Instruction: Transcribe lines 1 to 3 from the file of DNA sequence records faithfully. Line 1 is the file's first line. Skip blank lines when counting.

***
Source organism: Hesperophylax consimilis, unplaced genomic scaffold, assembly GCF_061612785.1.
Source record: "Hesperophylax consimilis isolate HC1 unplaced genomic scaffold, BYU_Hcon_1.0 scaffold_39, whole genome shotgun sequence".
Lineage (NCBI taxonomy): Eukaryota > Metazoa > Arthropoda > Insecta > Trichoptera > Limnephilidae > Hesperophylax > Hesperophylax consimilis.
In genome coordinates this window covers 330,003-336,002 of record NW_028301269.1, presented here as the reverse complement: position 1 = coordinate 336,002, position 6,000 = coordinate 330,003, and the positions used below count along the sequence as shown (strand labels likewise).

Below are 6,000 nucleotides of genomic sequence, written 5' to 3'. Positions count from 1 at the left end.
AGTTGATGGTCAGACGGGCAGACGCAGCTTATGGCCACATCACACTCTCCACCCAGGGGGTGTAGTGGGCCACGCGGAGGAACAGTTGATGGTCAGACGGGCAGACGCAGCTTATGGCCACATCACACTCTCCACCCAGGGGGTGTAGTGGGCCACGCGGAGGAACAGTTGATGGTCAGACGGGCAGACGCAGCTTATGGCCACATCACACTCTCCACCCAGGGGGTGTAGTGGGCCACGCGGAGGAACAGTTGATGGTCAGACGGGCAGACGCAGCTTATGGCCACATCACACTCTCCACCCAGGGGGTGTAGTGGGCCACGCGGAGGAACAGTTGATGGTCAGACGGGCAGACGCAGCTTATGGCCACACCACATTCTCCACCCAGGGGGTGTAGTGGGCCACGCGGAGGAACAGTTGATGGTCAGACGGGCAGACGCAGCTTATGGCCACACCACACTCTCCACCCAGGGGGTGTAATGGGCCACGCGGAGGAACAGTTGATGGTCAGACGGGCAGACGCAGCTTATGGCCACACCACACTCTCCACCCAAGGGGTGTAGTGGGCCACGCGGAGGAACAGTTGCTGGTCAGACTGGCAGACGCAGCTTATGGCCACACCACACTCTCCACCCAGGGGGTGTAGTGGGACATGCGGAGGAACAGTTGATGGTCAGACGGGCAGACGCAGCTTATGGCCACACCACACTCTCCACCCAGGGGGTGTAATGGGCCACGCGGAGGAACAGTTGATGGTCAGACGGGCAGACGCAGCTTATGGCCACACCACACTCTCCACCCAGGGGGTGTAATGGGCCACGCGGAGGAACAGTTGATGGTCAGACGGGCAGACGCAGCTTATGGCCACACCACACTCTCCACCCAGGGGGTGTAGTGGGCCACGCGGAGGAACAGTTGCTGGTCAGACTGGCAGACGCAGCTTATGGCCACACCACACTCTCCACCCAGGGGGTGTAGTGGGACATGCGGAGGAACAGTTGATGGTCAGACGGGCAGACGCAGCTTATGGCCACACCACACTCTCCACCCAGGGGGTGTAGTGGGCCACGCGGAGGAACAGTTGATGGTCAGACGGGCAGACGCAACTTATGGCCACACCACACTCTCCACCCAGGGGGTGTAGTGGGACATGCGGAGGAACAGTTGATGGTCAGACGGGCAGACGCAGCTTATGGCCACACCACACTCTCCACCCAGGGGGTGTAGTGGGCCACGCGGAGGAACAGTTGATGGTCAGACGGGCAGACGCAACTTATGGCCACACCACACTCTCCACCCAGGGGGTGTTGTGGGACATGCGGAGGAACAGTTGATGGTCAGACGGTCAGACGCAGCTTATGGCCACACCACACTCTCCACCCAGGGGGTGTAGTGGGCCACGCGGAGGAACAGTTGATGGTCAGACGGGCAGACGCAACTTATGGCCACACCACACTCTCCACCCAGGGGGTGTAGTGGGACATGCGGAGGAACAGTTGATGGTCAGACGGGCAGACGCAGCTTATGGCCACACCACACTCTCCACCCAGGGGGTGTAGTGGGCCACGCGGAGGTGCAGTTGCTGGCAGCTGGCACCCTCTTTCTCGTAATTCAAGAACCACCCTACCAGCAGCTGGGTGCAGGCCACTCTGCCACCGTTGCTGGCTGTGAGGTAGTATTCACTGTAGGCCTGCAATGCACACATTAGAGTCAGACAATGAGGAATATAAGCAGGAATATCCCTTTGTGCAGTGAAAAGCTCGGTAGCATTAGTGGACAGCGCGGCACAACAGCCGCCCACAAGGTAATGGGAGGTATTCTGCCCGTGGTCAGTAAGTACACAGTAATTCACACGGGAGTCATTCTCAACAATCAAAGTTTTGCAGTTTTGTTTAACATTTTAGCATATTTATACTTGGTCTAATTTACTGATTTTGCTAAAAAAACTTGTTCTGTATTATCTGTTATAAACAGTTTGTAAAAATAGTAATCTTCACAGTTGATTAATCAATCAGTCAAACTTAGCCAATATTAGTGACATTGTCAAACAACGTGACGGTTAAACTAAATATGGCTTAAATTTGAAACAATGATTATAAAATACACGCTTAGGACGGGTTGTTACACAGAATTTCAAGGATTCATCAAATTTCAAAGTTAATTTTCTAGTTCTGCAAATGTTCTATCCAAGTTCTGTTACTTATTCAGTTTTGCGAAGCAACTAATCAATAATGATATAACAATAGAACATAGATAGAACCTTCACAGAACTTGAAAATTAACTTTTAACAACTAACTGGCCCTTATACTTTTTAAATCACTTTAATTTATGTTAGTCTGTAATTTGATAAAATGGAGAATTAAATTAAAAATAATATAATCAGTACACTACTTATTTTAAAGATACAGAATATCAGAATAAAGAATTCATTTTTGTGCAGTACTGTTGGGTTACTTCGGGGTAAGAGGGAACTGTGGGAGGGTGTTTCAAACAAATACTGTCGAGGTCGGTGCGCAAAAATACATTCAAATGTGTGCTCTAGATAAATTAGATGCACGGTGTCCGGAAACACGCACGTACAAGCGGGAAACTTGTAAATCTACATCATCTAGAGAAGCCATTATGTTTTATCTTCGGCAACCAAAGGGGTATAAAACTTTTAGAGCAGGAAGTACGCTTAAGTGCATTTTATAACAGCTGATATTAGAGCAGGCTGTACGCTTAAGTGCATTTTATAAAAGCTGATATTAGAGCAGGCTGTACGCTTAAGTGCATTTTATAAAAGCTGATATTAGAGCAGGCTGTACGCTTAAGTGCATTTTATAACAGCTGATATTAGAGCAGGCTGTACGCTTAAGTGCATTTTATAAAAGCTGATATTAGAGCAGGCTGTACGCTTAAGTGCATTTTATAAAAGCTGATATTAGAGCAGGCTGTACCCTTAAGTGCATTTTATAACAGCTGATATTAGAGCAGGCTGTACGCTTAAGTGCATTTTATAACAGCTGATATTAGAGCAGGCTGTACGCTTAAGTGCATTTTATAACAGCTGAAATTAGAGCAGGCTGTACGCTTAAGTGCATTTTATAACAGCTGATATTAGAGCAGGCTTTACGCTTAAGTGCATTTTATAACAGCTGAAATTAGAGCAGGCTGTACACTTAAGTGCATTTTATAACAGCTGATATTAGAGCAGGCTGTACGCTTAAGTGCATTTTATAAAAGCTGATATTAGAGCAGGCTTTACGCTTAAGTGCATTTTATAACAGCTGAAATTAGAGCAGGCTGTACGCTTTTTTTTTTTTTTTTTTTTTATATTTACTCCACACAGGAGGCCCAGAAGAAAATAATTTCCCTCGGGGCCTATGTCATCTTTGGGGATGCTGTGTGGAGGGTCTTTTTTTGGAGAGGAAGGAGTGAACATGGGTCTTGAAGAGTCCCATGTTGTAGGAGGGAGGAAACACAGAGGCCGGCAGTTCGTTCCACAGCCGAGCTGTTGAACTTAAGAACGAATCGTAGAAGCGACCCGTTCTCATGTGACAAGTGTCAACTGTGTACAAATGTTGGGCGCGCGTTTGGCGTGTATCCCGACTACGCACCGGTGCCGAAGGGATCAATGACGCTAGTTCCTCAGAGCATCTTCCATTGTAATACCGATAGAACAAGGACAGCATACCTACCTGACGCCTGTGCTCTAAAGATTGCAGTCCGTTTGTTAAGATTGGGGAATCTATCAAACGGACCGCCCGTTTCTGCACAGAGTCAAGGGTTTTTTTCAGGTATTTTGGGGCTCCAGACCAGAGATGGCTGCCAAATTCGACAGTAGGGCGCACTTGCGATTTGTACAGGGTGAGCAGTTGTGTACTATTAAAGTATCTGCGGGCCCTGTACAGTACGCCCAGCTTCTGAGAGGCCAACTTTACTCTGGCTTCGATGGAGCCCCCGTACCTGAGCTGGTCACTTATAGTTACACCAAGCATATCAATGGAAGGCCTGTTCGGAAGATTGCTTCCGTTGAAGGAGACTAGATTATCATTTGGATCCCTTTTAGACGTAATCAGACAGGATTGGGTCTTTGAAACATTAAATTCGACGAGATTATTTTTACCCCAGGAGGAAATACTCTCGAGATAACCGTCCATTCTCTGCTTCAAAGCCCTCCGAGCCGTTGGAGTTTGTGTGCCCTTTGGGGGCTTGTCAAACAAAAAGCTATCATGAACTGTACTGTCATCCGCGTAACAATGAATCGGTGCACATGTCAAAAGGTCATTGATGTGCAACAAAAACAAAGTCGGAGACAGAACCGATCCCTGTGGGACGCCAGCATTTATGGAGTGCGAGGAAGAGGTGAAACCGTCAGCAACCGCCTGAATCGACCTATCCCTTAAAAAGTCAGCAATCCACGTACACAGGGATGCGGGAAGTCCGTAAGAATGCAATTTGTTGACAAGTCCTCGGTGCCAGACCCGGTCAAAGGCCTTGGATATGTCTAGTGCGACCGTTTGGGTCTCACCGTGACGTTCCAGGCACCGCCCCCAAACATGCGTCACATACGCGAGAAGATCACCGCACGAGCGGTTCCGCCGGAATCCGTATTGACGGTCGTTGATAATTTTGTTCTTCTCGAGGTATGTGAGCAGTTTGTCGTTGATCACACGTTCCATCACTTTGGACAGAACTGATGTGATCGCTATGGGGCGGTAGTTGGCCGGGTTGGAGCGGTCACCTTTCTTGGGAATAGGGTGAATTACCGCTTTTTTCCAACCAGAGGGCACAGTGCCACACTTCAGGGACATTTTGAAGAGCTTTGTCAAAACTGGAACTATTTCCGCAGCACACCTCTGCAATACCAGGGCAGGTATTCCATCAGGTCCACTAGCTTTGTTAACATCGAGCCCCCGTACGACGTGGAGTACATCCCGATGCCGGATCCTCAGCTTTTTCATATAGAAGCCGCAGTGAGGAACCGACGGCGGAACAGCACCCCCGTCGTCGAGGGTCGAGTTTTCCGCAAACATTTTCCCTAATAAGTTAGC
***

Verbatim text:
Source organism: Hesperophylax consimilis, unplaced genomic scaffold, assembly GCF_061612785.1.
Source record: "Hesperophylax consimilis isolate HC1 unplaced genomic scaffold, BYU_Hcon_1.0 scaffold_39, whole genome shotgun sequence".
Lineage (NCBI taxonomy): Eukaryota > Metazoa > Arthropoda > Insecta > Trichoptera > Limnephilidae > Hesperophylax > Hesperophylax consimilis.